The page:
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Hurricanes set off seismographs

Readings may help with future intensity predictions

Seismograph data is helping to predict hurricane intensity in the future form correlations from past records.
Seismograph data is helping to predict hurricane intensity in the future form correlations from past records. (Ray Bouknight)

JACKSONVILLE. Fla – Hurricanes are so powerful that the waves churned in the oceans trigger instruments used to measure earthquakes. 

Seismographs record data of vibrations below the ground but also pick up unique fluctuations in the oceans caused by topical systems. These vibrations, are created by ocean waves that push down on the seafloor and generate vibrations that travel throughout the solid earth.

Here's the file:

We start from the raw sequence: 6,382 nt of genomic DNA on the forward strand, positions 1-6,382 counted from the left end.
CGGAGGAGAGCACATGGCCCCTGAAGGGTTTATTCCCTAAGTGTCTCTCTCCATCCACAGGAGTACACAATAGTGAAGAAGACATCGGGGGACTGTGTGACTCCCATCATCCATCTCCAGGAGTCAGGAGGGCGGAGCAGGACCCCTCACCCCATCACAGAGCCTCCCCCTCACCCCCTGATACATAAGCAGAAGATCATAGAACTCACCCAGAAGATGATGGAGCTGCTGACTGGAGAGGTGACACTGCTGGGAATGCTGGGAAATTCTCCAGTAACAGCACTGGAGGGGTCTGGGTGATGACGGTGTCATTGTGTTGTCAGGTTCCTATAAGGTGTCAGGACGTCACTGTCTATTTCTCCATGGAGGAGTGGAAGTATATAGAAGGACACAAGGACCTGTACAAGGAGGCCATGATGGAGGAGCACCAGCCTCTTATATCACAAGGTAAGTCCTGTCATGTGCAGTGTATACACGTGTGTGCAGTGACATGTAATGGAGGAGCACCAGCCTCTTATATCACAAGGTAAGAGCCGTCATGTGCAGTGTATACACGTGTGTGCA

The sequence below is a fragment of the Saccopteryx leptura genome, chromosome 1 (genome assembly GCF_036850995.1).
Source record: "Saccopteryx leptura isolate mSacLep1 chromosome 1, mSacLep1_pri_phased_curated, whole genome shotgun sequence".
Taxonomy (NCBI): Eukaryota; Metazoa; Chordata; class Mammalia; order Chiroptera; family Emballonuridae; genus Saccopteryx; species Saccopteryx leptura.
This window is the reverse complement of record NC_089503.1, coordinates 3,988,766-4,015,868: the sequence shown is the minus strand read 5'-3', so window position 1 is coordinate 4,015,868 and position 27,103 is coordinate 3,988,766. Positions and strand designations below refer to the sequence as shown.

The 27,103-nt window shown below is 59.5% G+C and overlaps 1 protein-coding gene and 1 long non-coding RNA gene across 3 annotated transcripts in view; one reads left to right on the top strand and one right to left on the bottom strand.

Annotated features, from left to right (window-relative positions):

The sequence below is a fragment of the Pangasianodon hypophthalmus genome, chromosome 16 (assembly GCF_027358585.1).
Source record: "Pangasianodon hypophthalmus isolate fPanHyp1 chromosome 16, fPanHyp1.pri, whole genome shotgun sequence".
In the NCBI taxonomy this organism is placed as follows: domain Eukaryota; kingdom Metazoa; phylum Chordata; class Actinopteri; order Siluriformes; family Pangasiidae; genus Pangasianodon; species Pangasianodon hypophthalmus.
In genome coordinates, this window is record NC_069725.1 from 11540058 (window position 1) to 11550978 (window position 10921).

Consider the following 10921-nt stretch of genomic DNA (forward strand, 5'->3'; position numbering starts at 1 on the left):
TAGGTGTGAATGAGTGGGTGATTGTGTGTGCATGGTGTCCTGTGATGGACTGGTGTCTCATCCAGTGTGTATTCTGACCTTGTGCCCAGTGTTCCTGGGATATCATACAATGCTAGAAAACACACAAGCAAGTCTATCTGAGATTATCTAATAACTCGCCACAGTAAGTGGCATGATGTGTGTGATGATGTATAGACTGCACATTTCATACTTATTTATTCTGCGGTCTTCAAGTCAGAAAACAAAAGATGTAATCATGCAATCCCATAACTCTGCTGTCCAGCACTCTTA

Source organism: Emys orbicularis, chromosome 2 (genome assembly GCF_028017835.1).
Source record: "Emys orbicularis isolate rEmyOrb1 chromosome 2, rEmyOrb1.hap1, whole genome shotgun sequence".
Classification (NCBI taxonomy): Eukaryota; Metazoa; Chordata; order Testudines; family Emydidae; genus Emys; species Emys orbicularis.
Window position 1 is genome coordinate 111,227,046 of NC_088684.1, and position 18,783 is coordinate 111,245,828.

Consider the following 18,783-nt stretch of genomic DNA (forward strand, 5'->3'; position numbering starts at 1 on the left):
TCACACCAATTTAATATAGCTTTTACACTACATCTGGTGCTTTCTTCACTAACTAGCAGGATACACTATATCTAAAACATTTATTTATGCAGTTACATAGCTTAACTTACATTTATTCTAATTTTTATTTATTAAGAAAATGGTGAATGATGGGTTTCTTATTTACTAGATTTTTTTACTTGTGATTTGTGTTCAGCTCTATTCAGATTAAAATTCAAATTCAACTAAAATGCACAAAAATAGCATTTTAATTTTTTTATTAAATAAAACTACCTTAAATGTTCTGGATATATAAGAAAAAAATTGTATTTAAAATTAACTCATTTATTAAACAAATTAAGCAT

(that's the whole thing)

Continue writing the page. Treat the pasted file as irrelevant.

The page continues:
Scientists have known about this process since the beginning of the 20th century but extracting useful information from the data has proven difficult. Now scientists at Columbia University discovered seismic signatures from tropical cyclones contain valuable data that might be used to better understand past and future hurricanes. 

While the information won't help predict where the storm will hit, it could improve forecasts for hurricanes in a changing climate.

Limited satellite measurements of hurricane intensity only date back to the 1960s and 70s, yet older seismic recordings can extend the historical record and improve climate models which are suggesting  global warming is increasing hurricane intensity.


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